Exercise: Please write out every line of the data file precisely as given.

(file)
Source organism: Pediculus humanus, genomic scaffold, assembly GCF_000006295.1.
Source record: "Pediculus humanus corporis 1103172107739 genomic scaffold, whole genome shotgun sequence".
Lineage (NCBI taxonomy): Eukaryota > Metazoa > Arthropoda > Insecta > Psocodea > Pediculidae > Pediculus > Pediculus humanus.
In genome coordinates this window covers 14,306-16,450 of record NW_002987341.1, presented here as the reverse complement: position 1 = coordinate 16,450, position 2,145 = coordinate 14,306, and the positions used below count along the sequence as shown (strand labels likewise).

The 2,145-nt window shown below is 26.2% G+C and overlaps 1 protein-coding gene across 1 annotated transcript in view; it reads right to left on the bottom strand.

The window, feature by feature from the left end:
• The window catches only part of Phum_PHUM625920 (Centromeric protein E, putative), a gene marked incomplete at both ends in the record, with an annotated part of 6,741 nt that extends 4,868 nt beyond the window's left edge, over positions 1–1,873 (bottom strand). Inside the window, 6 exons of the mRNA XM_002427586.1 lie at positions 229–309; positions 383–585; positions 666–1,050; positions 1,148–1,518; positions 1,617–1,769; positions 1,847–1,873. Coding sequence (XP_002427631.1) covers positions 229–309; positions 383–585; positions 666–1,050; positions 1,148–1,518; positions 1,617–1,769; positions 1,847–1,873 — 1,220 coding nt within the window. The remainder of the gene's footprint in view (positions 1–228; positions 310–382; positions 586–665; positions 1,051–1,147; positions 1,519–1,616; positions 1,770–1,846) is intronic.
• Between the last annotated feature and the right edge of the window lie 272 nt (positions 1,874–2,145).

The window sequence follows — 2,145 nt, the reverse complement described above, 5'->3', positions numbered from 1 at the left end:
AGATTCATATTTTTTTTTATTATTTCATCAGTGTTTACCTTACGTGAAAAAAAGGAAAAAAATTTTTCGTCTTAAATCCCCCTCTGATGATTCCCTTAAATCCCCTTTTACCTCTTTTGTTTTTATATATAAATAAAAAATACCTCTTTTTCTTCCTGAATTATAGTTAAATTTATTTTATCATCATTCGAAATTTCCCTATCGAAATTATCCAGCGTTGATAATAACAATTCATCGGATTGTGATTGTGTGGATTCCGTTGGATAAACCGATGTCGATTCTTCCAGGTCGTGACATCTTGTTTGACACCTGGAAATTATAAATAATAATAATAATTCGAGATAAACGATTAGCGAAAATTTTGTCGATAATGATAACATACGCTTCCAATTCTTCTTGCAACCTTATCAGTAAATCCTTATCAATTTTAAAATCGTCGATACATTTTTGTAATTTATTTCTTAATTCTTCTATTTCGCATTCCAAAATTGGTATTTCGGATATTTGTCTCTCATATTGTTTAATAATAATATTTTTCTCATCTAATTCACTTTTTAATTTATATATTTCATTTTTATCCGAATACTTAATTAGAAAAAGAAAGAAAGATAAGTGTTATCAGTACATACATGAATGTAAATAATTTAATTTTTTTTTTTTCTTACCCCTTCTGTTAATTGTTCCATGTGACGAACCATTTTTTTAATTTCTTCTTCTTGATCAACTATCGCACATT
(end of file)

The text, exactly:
Source organism: Pediculus humanus, genomic scaffold, assembly GCF_000006295.1.
Source record: "Pediculus humanus corporis 1103172107739 genomic scaffold, whole genome shotgun sequence".
Lineage (NCBI taxonomy): Eukaryota > Metazoa > Arthropoda > Insecta > Psocodea > Pediculidae > Pediculus > Pediculus humanus.
In genome coordinates this window covers 14,306-16,450 of record NW_002987341.1, presented here as the reverse complement: position 1 = coordinate 16,450, position 2,145 = coordinate 14,306, and the positions used below count along the sequence as shown (strand labels likewise).

The 2,145-nt window shown below is 26.2% G+C and overlaps 1 protein-coding gene across 1 annotated transcript in view; it reads right to left on the bottom strand.

The window, feature by feature from the left end:
• The window catches only part of Phum_PHUM625920 (Centromeric protein E, putative), a gene marked incomplete at both ends in the record, with an annotated part of 6,741 nt that extends 4,868 nt beyond the window's left edge, over positions 1–1,873 (bottom strand). Inside the window, 6 exons of the mRNA XM_002427586.1 lie at positions 229–309; positions 383–585; positions 666–1,050; positions 1,148–1,518; positions 1,617–1,769; positions 1,847–1,873. Coding sequence (XP_002427631.1) covers positions 229–309; positions 383–585; positions 666–1,050; positions 1,148–1,518; positions 1,617–1,769; positions 1,847–1,873 — 1,220 coding nt within the window. The remainder of the gene's footprint in view (positions 1–228; positions 310–382; positions 586–665; positions 1,051–1,147; positions 1,519–1,616; positions 1,770–1,846) is intronic.
• Between the last annotated feature and the right edge of the window lie 272 nt (positions 1,874–2,145).

The window sequence follows — 2,145 nt, the reverse complement described above, 5'->3', positions numbered from 1 at the left end:
AGATTCATATTTTTTTTTATTATTTCATCAGTGTTTACCTTACGTGAAAAAAAGGAAAAAAATTTTTCGTCTTAAATCCCCCTCTGATGATTCCCTTAAATCCCCTTTTACCTCTTTTGTTTTTATATATAAATAAAAAATACCTCTTTTTCTTCCTGAATTATAGTTAAATTTATTTTATCATCATTCGAAATTTCCCTATCGAAATTATCCAGCGTTGATAATAACAATTCATCGGATTGTGATTGTGTGGATTCCGTTGGATAAACCGATGTCGATTCTTCCAGGTCGTGACATCTTGTTTGACACCTGGAAATTATAAATAATAATAATAATTCGAGATAAACGATTAGCGAAAATTTTGTCGATAATGATAACATACGCTTCCAATTCTTCTTGCAACCTTATCAGTAAATCCTTATCAATTTTAAAATCGTCGATACATTTTTGTAATTTATTTCTTAATTCTTCTATTTCGCATTCCAAAATTGGTATTTCGGATATTTGTCTCTCATATTGTTTAATAATAATATTTTTCTCATCTAATTCACTTTTTAATTTATATATTTCATTTTTATCCGAATACTTAATTAGAAAAAGAAAGAAAGATAAGTGTTATCAGTACATACATGAATGTAAATAATTTAATTTTTTTTTTTTCTTACCCCTTCTGTTAATTGTTCCATGTGACGAACCATTTTTTTAATTTCTTCTTCTTGATCAACTATCGCACATT